I know for sure that human behavior could be predicted with data science and machine learning. People lie—data does not. Taking a look at human behavior from a sales data analysis perspective, we can get more valuable insights than from social surveys.
In this article, I want to show how machine learning approaches can help with customer demand forecasting. Since I have experience in building forecasting models for retail field products, I’ll use a retail business as an example.
Moreover, considering uncertainties related to the COVID-19 pandemic, I’ll also describe how to enhance forecasting accuracy.
And don’t worry if your business’s focus isn’t on retail. The main goal of this article is to describe the logic of how machine learning can be applied in demand forecasting both in a stable environment and in crisis.
Updated 4/20/2020: COVID-19 as an Anomaly: How to Forecast Demand in Crisis
What Is Demand Forecasting in Machine Learning?
Machine learning techniques allow predicting the amount of products/services to be purchased during a defined future period. In this case, a software system can learn from data for improved analysis. Compared to traditional demand forecasting methods, machine learning:
- Accelerates data processing speed
- Provides a more accurate forecast
- Automates forecast updates based on the recent data
- Analyzes more data
- Identifies hidden patterns in data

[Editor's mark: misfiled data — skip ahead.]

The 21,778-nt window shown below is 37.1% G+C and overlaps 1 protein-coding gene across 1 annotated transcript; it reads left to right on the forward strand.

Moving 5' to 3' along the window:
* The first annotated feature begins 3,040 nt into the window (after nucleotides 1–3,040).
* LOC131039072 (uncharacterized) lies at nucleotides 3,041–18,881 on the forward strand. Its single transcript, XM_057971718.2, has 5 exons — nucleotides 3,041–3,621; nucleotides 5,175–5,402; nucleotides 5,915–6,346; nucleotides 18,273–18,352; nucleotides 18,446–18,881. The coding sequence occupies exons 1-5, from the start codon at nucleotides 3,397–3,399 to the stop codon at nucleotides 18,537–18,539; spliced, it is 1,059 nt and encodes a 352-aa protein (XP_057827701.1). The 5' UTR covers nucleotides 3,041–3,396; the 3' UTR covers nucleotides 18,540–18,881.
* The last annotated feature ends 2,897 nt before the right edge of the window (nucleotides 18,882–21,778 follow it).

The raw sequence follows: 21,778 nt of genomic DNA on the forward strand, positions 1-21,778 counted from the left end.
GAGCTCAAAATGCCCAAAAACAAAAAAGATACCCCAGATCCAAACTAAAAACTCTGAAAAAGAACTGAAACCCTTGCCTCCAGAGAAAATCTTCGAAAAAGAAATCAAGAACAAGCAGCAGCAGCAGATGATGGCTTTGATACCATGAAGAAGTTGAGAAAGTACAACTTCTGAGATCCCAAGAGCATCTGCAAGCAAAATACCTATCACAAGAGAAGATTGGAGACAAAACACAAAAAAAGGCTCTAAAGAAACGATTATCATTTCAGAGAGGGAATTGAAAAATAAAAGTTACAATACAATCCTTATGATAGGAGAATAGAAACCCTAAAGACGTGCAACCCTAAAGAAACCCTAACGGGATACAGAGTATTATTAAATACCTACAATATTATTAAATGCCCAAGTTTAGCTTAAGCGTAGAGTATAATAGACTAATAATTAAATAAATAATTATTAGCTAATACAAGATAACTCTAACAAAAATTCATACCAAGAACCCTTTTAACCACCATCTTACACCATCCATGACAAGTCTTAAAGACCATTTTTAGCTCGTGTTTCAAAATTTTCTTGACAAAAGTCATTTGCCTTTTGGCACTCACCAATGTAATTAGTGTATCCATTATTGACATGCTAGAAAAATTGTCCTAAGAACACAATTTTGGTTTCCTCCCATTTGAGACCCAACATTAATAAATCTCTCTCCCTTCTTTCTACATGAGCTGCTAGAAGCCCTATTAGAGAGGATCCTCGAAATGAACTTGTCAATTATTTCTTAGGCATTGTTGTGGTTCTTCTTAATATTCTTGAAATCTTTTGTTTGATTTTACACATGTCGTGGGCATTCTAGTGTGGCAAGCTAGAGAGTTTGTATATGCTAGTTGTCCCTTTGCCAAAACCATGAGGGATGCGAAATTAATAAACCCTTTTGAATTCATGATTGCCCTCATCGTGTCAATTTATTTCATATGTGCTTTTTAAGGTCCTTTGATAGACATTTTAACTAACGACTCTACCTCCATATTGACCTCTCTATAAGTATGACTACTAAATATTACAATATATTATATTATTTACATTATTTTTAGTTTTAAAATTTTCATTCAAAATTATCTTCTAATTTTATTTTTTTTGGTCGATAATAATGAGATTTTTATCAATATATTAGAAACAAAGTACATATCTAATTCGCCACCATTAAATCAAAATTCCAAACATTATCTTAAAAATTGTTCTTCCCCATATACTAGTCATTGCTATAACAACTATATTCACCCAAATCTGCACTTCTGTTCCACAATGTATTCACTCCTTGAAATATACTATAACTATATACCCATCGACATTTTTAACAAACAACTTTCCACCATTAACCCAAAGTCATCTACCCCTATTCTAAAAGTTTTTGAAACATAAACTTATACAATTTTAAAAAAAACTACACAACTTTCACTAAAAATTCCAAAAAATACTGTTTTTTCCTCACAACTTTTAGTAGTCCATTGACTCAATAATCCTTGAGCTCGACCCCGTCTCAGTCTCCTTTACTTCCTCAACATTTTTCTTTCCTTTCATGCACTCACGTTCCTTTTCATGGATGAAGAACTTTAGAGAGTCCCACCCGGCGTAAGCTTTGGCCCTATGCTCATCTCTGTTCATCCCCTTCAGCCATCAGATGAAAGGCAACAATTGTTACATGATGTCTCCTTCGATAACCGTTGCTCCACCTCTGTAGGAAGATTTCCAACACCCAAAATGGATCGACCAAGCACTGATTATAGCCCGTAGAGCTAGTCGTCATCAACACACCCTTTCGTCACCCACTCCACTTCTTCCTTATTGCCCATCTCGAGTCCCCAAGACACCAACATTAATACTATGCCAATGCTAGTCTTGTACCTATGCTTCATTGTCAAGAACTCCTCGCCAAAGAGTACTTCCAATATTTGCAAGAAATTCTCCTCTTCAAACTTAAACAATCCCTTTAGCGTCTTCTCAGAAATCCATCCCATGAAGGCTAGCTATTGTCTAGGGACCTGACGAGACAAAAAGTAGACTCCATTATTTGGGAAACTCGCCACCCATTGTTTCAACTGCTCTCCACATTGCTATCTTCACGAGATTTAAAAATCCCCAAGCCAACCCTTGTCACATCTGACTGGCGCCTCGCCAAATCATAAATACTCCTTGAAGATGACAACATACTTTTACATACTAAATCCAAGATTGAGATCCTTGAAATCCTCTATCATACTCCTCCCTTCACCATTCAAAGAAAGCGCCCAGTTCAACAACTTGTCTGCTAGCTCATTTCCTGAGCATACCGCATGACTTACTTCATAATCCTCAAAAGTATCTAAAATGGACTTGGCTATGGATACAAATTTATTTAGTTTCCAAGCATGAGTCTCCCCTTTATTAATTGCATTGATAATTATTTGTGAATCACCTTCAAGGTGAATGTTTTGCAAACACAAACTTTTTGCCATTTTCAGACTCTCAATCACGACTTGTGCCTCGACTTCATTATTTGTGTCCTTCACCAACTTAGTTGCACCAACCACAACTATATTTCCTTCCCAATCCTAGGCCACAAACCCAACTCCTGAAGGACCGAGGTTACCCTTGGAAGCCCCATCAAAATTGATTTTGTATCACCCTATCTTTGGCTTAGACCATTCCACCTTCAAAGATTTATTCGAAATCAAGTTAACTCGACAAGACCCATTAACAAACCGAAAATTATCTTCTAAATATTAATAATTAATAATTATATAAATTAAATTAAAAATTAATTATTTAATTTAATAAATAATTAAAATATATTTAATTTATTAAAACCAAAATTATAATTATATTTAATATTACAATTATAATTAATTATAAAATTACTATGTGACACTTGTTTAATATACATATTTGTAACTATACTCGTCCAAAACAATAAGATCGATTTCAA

- Creates a robust system
- Increases adaptability to changes
According to technology trends in the retail sphere, demand forecasting is often aimed to improve the following processes:
• Supplier relationship management. By having the prediction of customer demand in numbers, it’s possible to calculate how many products to order, making it easy for you to decide whether you need new supply chains or to reduce the number of suppliers.
• Customer relationship management. Customers planning to buy something expect the products they want to be available immediately. Demand forecasting allows you to predict which categories of products need to be purchased in the next period from a specific store location. This improves customer satisfaction and commitment to your brand.
• Order fulfillment and logistics. Demand forecasting features optimize supply chains. This means that at the time of order, the product will be more likely to be in stock, and unsold goods won’t occupy prime retail space.
• Marketing campaigns. Forecasting is often used to adjust ads and marketing campaigns and can influence the number of sales. Sophisticated machine learning forecasting models can take marketing data into account as well.
• Manufacturing flow management. Being part of the ERP, time series-based demand forecasting predicts production needs based on how many goods will eventually be sold.